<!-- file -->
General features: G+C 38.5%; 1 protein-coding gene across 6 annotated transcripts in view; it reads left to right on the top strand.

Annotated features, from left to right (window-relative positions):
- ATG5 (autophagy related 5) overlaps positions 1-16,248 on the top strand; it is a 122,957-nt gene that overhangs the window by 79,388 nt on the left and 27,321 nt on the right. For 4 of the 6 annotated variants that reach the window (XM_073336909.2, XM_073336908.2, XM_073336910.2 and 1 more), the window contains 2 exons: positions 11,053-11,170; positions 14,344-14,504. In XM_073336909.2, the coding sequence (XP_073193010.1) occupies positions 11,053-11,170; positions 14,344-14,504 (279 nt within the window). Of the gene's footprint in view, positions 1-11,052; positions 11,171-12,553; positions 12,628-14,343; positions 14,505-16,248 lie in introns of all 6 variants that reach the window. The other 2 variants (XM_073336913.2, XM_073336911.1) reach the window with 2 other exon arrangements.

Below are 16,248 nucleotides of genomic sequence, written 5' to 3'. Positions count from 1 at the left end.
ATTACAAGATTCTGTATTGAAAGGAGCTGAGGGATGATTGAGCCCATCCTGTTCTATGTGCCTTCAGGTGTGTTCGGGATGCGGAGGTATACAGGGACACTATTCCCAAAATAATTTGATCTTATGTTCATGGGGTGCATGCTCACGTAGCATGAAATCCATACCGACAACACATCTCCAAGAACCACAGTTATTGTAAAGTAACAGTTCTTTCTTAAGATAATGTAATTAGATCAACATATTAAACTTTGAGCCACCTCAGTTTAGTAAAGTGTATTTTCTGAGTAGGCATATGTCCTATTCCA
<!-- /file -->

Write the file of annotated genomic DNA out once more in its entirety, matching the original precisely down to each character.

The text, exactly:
General features: G+C 38.5%; 1 protein-coding gene across 6 annotated transcripts in view; it reads left to right on the top strand.

Annotated features, from left to right (window-relative positions):
- ATG5 (autophagy related 5) overlaps positions 1-16,248 on the top strand; it is a 122,957-nt gene that overhangs the window by 79,388 nt on the left and 27,321 nt on the right. For 4 of the 6 annotated variants that reach the window (XM_073336909.2, XM_073336908.2, XM_073336910.2 and 1 more), the window contains 2 exons: positions 11,053-11,170; positions 14,344-14,504. In XM_073336909.2, the coding sequence (XP_073193010.1) occupies positions 11,053-11,170; positions 14,344-14,504 (279 nt within the window). Of the gene's footprint in view, positions 1-11,052; positions 11,171-12,553; positions 12,628-14,343; positions 14,505-16,248 lie in introns of all 6 variants that reach the window. The other 2 variants (XM_073336913.2, XM_073336911.1) reach the window with 2 other exon arrangements.

Below are 16,248 nucleotides of genomic sequence, written 5' to 3'. Positions count from 1 at the left end.
ATTACAAGATTCTGTATTGAAAGGAGCTGAGGGATGATTGAGCCCATCCTGTTCTATGTGCCTTCAGGTGTGTTCGGGATGCGGAGGTATACAGGGACACTATTCCCAAAATAATTTGATCTTATGTTCATGGGGTGCATGCTCACGTAGCATGAAATCCATACCGACAACACATCTCCAAGAACCACAGTTATTGTAAAGTAACAGTTCTTTCTTAAGATAATGTAATTAGATCAACATATTAAACTTTGAGCCACCTCAGTTTAGTAAAGTGTATTTTCTGAGTAGGCATATGTCCTATTCCA